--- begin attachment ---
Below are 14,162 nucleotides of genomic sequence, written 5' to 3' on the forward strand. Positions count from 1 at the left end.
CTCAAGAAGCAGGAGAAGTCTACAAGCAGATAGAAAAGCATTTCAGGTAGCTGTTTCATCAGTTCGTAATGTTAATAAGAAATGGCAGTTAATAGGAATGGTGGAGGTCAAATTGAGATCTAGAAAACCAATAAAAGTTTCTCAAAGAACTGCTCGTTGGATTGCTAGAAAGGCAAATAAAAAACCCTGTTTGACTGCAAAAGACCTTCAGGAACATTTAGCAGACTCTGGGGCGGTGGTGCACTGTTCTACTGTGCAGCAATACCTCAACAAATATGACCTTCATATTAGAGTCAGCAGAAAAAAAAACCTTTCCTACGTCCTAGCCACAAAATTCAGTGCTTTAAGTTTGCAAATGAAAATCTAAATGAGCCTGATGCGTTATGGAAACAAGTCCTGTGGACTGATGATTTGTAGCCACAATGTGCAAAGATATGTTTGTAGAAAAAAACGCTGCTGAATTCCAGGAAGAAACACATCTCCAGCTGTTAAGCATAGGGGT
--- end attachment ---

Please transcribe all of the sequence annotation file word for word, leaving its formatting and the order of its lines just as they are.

Below are 14,162 nucleotides of genomic sequence, written 5' to 3' on the forward strand. Positions count from 1 at the left end.
CTCAAGAAGCAGGAGAAGTCTACAAGCAGATAGAAAAGCATTTCAGGTAGCTGTTTCATCAGTTCGTAATGTTAATAAGAAATGGCAGTTAATAGGAATGGTGGAGGTCAAATTGAGATCTAGAAAACCAATAAAAGTTTCTCAAAGAACTGCTCGTTGGATTGCTAGAAAGGCAAATAAAAAACCCTGTTTGACTGCAAAAGACCTTCAGGAACATTTAGCAGACTCTGGGGCGGTGGTGCACTGTTCTACTGTGCAGCAATACCTCAACAAATATGACCTTCATATTAGAGTCAGCAGAAAAAAAAACCTTTCCTACGTCCTAGCCACAAAATTCAGTGCTTTAAGTTTGCAAATGAAAATCTAAATGAGCCTGATGCGTTATGGAAACAAGTCCTGTGGACTGATGATTTGTAGCCACAATGTGCAAAGATATGTTTGTAGAAAAAAACGCTGCTGAATTCCAGGAAGAAACACATCTCCAGCTGTTAAGCATAGGGGT